(2) Having found that no federal claims against city employees exist, Motz dismissed all claims against supervisory officials and against the City of Durham (except on limited grounds that seem unlikely to survive summary judgment).

(3) Motz dismissed all claims against Durham and Durham employees filed by the unindicted players. Yet her ruling didn’t discuss Judge Beaty’s somewhat unusual decision to stay discovery for former SANE-nurse-in-training Tara Levicy, on grounds that Levicy’s actions were bound up with those of the DPD, and allowing discovery to proceed against her and against Duke Hospital would be inefficient. Now that the claims against the DPD conspirators have been dismissed, will Judge Beaty allow the discovery against Levicy to proceed? Or will he find a way to excuse Levicy from being held accountable for her actions?

(4) Motz, joined only by Wilkinson, allowed state-law claims by the falsely indicted players for malicious prosecution against Gottlieb and Himan. Based on the filing, she held, and “taken together, the officers’ multiple alleged acts certainly present plausible claims of malice.”

(5) All claims against Mike Nifong remain open. But, of course, Nifong has declared bankruptcy.

Judge Wilkinson’s Concurrence

For a jurist who enjoys a sterling reputation and has even been mentioned as a Supreme Court nominee, Wilkinson’s concurrence was disappointing and at times illogical.

Wilkinson seemed less upset at what Nifong and the DPD did to three innocent people than about the temerity of plaintiffs’ attorneys aggressively representing their clients. He issued a lengthy defense of Cpl. David Addison (as he had done in the oral arguments, as well). Wilkinson characterized Addison as merely one of the many public “spokespersons (who are often given limited information by their superiors on a need-to-know basis)” who the plaintiffs’ attorneys wanted to expose “to the threat of monetary damages for expressing a departmental position in the most general of terms.” Imagine, he ruminated, what might happen to the spokesperson for a town’s local school board if Cpl. Addison were held accountable for his actions.

Here’s a sampling of the (fact-free, misleading, and inflammatory) Addison statements that so roused Judge Wilkinson’s need to defend the spokesperson: “You are looking at one victim brutally raped. If that was someone else’s daughter, child, I don’t think 46 (tests) would be a large enough number to figure out exactly who did it.” Or, “Addison said police approached the lacrosse team with the five-page search warrant on March 16, but that all of the members refused to cooperate with the investigation.” Or: “Addison said police can’t force samples from anyone they believe to be implicated in a crime. But he said that, in this situation, there was ‘really, really strong physical evidence.’” Or, “We do know that some of the players inside that house on that evening knew what transpired and we need them to come forward.”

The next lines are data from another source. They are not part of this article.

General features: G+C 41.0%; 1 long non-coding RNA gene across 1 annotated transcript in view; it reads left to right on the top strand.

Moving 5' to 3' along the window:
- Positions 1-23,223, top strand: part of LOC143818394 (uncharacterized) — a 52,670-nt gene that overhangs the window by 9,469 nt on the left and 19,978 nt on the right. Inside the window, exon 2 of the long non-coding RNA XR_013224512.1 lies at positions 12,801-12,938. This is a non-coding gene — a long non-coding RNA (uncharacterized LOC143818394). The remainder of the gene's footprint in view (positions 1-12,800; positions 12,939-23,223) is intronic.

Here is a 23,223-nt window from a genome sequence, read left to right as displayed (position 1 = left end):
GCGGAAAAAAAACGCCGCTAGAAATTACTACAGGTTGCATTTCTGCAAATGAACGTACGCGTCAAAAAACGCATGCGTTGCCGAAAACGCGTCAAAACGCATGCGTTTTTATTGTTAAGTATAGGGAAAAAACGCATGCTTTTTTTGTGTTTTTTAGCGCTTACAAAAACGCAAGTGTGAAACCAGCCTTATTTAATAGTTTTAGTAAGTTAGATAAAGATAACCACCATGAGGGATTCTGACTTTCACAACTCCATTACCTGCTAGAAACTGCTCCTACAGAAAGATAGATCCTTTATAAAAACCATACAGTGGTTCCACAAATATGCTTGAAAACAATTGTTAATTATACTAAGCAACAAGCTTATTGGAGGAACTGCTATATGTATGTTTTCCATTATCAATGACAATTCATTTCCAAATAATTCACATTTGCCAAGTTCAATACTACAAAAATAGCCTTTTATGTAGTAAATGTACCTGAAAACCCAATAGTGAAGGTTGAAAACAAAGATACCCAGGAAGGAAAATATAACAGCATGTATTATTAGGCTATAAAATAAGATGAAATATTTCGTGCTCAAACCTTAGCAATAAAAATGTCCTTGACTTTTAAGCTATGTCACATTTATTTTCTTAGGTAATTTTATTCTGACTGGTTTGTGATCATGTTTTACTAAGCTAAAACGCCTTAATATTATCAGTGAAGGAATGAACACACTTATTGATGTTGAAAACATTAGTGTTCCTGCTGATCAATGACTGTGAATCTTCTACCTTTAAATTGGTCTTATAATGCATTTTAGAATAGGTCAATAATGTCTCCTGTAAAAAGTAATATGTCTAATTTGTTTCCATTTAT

In a case in which innocent college students were falsely charged and saw their reputations trashed by most of the media, by political leaders in the city in which they attended school, by dozens of their own professors, and—yes—by an off-the-reservation Police Department spokesperson, Judge Wilkinson somehow sees Cpl. Addison as a victim in the affair?

The judge also denounced “the glacial pace at which this litigation has proceeded (we are now nearly six years removed from the dismissal of the last charges against the three Duke lacrosse players).” Yet these delays were caused almost exclusively by the City—by dragging out mediation efforts, then by fighting the opening of discovery, then by demanding months to file Iqbal appeals, then by dragging out the case even further by appealing Judge Beaty’s ruling to the 4th Circuit. The idea that the plaintiffs’ position could be criticized because of their opponents’ seemingly deliberate pattern of delay is shocking.

Finally, after including an unsubstantiated assault on the falsely accused players' character, Wilkinson reached an almost insulting conclusion: “We run the risk here of replicating in civil litigation the very maladies that plaintiffs complain infected the criminal process to which they were subjected. That is to say, individuals would be pulled into the coercive proceedings of courts when they have no business being there.”